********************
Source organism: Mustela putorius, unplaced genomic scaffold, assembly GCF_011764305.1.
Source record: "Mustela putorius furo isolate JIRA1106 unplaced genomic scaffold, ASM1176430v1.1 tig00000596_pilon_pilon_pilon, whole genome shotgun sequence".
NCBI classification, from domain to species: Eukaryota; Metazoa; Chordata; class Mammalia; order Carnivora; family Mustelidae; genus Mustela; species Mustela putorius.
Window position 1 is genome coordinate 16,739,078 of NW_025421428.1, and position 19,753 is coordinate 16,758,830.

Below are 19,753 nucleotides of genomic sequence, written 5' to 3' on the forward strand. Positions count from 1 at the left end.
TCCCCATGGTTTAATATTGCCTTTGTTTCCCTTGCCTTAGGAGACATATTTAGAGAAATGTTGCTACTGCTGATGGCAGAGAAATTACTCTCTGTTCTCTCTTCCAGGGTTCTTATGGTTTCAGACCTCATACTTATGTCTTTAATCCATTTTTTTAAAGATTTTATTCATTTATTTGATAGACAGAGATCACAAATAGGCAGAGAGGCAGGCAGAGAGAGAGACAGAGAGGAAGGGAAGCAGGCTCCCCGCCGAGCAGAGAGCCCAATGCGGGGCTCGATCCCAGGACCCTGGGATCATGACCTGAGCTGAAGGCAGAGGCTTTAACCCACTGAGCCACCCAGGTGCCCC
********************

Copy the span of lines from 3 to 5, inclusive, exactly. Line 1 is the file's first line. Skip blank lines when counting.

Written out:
NCBI classification, from domain to species: Eukaryota; Metazoa; Chordata; class Mammalia; order Carnivora; family Mustelidae; genus Mustela; species Mustela putorius.
Window position 1 is genome coordinate 16,739,078 of NW_025421428.1, and position 19,753 is coordinate 16,758,830.

Below are 19,753 nucleotides of genomic sequence, written 5' to 3' on the forward strand. Positions count from 1 at the left end.